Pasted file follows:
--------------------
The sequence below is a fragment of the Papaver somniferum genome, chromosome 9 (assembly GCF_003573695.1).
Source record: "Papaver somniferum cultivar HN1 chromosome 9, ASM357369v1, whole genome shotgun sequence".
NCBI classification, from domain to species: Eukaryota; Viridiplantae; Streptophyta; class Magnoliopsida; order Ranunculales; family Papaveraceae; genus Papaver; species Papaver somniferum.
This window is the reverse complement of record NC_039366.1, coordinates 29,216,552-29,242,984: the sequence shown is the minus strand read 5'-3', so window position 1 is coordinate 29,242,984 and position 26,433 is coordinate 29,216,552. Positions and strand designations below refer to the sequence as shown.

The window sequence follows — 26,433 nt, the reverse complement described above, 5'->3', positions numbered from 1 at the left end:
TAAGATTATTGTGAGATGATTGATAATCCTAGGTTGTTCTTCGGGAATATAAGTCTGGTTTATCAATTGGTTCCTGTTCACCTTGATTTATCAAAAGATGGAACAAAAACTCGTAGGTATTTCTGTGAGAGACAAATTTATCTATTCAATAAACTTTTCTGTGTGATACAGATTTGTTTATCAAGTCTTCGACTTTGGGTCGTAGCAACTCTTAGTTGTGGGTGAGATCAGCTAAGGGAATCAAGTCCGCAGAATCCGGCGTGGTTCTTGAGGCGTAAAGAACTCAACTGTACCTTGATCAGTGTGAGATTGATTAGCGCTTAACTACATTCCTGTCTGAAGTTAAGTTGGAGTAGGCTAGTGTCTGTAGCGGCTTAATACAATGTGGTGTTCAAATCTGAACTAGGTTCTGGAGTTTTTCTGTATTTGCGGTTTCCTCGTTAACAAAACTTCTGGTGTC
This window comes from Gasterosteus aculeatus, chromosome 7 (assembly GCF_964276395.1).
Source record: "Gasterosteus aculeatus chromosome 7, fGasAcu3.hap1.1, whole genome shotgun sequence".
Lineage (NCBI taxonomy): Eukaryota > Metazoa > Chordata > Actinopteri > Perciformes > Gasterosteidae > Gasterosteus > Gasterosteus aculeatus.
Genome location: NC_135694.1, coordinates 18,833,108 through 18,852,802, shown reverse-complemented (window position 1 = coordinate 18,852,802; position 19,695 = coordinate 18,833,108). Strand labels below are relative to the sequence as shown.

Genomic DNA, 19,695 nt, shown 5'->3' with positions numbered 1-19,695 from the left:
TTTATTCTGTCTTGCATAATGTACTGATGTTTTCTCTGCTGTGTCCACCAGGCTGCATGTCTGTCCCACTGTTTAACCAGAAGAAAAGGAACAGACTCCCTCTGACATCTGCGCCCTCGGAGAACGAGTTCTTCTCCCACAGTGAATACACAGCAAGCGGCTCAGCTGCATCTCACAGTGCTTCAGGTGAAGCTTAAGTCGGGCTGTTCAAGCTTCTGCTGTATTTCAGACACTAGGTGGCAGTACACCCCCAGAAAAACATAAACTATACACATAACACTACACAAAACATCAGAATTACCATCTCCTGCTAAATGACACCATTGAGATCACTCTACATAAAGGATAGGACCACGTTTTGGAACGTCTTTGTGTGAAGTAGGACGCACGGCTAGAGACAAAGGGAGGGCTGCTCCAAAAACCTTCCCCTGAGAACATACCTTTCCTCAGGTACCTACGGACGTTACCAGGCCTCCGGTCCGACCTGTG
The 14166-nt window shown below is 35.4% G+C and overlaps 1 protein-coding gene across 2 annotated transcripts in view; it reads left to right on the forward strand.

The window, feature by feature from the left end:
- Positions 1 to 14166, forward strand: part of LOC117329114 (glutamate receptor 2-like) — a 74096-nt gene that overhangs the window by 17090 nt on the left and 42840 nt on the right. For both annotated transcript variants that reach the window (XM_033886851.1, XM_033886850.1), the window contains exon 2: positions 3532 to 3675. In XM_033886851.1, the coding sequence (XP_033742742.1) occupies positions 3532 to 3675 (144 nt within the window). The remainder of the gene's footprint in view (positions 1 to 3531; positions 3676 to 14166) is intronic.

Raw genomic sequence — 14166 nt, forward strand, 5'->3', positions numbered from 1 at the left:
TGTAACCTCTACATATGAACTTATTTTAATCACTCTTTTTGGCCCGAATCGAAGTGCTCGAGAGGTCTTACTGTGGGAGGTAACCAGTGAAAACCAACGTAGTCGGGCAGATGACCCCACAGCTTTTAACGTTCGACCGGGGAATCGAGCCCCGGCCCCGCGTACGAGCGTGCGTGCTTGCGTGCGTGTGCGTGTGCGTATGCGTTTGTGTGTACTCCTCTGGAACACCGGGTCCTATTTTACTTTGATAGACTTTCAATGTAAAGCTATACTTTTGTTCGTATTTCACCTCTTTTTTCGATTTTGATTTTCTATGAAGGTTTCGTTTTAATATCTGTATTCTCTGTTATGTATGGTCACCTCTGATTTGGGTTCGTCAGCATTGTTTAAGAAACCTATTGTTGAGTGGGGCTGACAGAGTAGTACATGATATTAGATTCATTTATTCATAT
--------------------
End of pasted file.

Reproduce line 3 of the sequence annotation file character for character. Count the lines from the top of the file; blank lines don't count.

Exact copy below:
NCBI classification, from domain to species: Eukaryota; Viridiplantae; Streptophyta; class Magnoliopsida; order Ranunculales; family Papaveraceae; genus Papaver; species Papaver somniferum.